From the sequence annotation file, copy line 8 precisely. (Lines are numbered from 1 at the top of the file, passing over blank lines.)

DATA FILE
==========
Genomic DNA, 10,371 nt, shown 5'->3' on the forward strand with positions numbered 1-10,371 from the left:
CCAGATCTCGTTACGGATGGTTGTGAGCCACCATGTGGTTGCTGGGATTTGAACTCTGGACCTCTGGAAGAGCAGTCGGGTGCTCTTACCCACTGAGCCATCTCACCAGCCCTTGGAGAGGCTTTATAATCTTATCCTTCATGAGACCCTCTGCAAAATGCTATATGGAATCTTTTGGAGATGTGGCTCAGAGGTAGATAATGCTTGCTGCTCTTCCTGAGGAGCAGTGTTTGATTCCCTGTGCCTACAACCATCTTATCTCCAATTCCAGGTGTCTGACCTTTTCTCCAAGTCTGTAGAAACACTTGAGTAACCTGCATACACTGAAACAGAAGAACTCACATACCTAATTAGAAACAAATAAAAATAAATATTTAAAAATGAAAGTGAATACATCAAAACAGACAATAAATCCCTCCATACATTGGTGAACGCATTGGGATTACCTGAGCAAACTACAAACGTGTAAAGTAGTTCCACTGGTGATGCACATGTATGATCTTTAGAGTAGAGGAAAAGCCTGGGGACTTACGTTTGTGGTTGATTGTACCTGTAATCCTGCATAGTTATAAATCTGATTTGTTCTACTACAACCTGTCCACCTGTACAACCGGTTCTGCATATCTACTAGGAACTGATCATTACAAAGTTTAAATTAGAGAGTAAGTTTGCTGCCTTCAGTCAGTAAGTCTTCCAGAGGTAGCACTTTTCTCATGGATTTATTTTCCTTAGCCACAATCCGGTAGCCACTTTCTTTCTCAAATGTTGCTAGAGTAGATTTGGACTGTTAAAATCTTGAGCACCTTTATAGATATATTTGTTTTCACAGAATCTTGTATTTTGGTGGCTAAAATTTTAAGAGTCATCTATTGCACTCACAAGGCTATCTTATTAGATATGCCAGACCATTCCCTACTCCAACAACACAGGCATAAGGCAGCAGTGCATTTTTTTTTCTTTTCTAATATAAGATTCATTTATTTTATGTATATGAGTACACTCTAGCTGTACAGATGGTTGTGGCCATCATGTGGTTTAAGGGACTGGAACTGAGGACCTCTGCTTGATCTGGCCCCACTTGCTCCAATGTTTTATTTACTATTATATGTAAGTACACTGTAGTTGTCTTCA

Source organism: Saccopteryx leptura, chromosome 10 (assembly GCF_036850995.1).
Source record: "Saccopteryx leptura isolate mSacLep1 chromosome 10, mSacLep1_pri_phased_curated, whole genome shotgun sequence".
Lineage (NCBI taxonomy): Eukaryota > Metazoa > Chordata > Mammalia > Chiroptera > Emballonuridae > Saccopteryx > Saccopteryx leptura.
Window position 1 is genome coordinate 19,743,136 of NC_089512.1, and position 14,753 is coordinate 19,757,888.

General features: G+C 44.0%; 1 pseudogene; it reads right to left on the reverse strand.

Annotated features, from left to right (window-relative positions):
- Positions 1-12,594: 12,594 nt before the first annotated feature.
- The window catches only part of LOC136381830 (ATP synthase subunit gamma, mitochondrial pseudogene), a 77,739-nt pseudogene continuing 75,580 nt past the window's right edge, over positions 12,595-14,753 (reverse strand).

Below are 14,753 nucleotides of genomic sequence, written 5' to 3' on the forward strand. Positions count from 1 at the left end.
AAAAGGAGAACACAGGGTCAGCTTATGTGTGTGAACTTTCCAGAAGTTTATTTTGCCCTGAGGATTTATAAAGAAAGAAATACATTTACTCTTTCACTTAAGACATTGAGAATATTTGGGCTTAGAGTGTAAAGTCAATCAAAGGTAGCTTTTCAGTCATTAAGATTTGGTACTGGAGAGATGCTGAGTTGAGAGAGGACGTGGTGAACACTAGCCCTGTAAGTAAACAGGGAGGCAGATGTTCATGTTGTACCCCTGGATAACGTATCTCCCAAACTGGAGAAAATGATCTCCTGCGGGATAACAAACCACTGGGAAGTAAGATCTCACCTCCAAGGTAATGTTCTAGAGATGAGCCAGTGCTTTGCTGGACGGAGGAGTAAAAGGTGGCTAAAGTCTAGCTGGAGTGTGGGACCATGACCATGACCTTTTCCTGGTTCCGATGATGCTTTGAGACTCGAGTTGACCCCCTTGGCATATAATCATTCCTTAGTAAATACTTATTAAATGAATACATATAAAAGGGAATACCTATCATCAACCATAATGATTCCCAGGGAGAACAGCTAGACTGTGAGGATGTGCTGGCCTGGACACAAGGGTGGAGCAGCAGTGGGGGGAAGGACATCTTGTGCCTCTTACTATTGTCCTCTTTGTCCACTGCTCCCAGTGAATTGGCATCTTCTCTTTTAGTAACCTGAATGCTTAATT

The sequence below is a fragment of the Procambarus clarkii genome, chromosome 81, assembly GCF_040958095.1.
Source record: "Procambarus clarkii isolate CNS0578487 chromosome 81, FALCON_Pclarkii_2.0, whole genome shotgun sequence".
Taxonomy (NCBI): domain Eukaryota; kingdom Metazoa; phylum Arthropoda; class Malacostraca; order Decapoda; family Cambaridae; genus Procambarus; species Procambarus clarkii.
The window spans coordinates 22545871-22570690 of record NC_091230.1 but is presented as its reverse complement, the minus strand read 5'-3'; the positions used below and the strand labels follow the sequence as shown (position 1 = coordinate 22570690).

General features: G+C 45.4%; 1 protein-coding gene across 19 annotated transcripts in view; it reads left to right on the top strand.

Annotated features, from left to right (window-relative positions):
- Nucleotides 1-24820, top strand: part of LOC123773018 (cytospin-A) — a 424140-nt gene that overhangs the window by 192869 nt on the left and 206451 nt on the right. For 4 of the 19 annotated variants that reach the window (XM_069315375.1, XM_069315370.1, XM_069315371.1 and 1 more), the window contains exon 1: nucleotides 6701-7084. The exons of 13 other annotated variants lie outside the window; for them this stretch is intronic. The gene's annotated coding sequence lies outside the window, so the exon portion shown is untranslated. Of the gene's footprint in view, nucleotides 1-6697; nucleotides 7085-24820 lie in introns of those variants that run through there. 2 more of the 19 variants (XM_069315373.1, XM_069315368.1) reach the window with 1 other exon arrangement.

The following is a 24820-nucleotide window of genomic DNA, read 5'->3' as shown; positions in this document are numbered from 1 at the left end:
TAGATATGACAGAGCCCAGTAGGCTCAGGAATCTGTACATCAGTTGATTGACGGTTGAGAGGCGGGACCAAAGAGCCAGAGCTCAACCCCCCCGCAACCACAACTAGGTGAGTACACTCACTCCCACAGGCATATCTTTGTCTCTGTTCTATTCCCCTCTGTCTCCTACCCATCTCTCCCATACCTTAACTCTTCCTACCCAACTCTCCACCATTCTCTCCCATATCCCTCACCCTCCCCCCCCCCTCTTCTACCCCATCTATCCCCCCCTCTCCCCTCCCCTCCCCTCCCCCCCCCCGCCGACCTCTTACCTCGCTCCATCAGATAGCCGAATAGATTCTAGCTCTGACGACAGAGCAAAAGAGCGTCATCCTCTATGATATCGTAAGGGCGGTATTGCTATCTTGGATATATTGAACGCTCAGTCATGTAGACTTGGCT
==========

Annotated features, from left to right (window-relative positions):